States and territories supplied these data to the AIHW under the terms of the National Health Information Agreement.
The data quality statement for the AIHW National Hospital Morbidity Database can be found in /content/index.phtml/itemId/568730 with further data quality information in Appendix 1 of Australian hospital statistics 2012-13 or at http://www.aihw.gov.au/publication-detail/?id=60129546922
The AIHW NMD contains cause of death information for all deaths registered in Australia. Deaths data are provided to the AIHW by the Registries of Births, Deaths and Marriages and the National Coronial Information System and coded by the ABS. The data are maintained by the AIHW in the National Mortality Database.
The data quality statements for the AIHW National Mortality Database can be found in the following ABS publications:
ABS Quality declaration summary for Causes of death, Australia (cat. no. 3303.0) www.abs.gov.au/ausstats/[email protected]/mf/3303.0/ andABS Quality declaration summary for Deaths, Australia (cat. no. 3302.0) www.abs.gov.au/ausstats/[email protected]/mf/3302.0/
The data provide an estimate of the incidence of acute coronary events in Australia and in each jurisdiction, based on administrative data currently available. Non-fatal events are estimated from the National Hospital Morbidity Database (NHMD) and fatal events from the National Mortality Database (NMD).
It is an estimate of ‘events’, not individuals. It should be noted that an individual may have multiple events in the one year or in different years. Each would be counted. Further, an individual may have one acute coronary event which resulted in multiple hospitalisations, due to transfers for treatment and on-going care. In the NHMD these are recorded as multiple unlinked hospital episodes. The method of estimation attempts to take account of duplicate events in the databases by excluding hospitalisations ending in a transfer to another acute hospital (so that each acute coronary syndrome (ACS) event is counted only once, regardless of the number of hospitalisation episodes per event) and by excluding hospitalisations for ACS ending in death in hospital (as these should be picked up in the NMD data).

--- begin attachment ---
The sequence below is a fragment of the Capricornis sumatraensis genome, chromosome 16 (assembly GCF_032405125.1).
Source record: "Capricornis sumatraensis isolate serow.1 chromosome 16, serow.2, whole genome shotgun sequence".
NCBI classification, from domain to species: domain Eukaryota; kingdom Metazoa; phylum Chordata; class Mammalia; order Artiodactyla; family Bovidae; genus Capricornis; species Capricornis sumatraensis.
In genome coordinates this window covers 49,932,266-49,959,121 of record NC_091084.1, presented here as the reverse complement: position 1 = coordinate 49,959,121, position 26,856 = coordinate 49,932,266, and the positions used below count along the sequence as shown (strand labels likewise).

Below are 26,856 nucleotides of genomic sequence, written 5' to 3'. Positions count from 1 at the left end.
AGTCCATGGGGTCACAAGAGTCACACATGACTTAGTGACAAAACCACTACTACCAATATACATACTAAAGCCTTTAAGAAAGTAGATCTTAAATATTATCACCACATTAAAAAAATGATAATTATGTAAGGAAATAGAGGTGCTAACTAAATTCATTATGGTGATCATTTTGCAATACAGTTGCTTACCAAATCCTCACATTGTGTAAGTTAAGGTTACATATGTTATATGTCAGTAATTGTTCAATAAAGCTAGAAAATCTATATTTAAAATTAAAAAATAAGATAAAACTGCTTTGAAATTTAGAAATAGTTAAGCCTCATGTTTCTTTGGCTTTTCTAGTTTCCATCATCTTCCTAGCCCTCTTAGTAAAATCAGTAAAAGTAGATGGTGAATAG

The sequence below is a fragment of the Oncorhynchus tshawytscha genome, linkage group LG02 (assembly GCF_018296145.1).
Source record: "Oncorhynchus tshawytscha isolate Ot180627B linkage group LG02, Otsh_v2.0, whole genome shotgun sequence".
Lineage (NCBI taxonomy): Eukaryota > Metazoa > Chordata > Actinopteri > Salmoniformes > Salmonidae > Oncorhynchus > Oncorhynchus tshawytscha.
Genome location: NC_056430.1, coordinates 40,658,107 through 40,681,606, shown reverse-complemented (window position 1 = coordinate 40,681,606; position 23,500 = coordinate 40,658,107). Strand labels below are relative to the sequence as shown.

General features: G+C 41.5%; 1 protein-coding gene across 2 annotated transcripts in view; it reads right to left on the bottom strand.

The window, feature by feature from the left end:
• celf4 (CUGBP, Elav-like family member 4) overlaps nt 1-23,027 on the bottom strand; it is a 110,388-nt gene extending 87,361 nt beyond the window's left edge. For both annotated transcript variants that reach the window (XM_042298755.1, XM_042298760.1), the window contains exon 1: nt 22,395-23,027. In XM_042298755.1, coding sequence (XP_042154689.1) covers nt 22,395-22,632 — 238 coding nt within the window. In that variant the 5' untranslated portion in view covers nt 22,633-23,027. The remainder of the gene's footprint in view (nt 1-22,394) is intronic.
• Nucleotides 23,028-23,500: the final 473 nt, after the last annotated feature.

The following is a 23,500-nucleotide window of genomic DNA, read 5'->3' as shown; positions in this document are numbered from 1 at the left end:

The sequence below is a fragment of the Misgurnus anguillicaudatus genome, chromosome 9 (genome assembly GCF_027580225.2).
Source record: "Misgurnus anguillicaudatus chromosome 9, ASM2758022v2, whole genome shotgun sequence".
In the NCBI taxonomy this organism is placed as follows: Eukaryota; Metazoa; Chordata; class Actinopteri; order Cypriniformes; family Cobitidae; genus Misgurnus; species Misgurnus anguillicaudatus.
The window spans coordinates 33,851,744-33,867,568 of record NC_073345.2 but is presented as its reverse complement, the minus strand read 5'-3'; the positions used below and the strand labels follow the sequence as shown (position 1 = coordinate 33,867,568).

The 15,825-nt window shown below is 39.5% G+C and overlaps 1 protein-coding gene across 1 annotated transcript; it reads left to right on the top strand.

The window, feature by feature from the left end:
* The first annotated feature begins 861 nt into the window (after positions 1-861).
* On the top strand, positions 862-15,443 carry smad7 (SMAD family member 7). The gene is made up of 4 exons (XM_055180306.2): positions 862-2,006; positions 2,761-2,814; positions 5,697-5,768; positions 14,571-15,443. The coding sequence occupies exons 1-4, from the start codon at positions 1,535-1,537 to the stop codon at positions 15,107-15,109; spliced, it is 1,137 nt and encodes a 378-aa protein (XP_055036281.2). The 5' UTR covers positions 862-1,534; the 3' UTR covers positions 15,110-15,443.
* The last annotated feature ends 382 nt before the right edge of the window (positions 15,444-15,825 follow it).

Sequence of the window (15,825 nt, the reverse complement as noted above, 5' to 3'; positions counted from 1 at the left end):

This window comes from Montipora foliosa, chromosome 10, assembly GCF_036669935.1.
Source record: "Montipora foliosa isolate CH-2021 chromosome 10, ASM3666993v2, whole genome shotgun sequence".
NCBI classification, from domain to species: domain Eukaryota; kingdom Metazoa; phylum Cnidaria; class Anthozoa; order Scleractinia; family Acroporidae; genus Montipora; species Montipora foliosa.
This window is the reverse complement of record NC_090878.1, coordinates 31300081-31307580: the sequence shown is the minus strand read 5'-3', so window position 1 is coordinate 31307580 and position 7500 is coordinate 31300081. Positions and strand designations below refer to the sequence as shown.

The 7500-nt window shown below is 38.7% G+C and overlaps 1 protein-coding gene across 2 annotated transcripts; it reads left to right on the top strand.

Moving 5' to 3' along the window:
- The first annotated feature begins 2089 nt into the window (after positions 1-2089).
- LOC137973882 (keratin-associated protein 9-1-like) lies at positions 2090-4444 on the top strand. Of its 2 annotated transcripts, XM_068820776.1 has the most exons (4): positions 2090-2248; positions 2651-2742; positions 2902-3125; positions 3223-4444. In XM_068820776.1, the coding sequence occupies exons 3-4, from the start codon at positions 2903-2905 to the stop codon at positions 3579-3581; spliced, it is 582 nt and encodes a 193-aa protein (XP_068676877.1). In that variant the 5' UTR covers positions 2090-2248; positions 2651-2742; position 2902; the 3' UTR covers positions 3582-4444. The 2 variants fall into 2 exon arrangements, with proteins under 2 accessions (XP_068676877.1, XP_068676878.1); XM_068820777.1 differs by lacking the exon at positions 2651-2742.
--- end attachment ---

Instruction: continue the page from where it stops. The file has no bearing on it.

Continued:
The method of estimation has been developed based on an analysis of current hospital and deaths data (AIHW 2011. Monitoring acute coronary syndrome using national hospital data: an information paper on trends and issues. Cat. No. CVD 57. Canberra) http://www.aihw.gov.au/WorkArea/DownloadAsset.aspx?id=10737420971, and validated using linked data from WA and NSW (AIHW 2014 Acute coronary syndrome: validation of the method used to monitor incidence in Australia. Cat. No. CVD 68. Canberra) http://www.aihw.gov.au/WorkArea/DownloadAsset.aspx?id=60129547560.
The year in which the event occurred is determined from the separation date for hospitalisations, and from the year of registration of death. Data are reported by the state or territory of usual residence of the person at the time of hospitalisation or death.Variability across jurisdictions (particularly in hospital transfer rates) indicates that the method of estimation may lead to an underestimation of incidence in some jurisdictions. This variation may be due to differences in treatment and referral patterns. Rates for Indigenous and Other Australians are based on data from those jurisdictions where the quality of identification is considered reasonable in both the NHMD and the NMD. Only NSW, Qld, WA, SA and the NT are included in the estimates reported by Indigenous status. Rates for Other Australians are calculated by subtracting Indigenous estimates from total estimates for the five jurisdictions divided by the population of Other Australians in those jurisdictions. Other Australians therefore includes non-Indigenous people and people whose Indigenous status was not stated or inadequately described.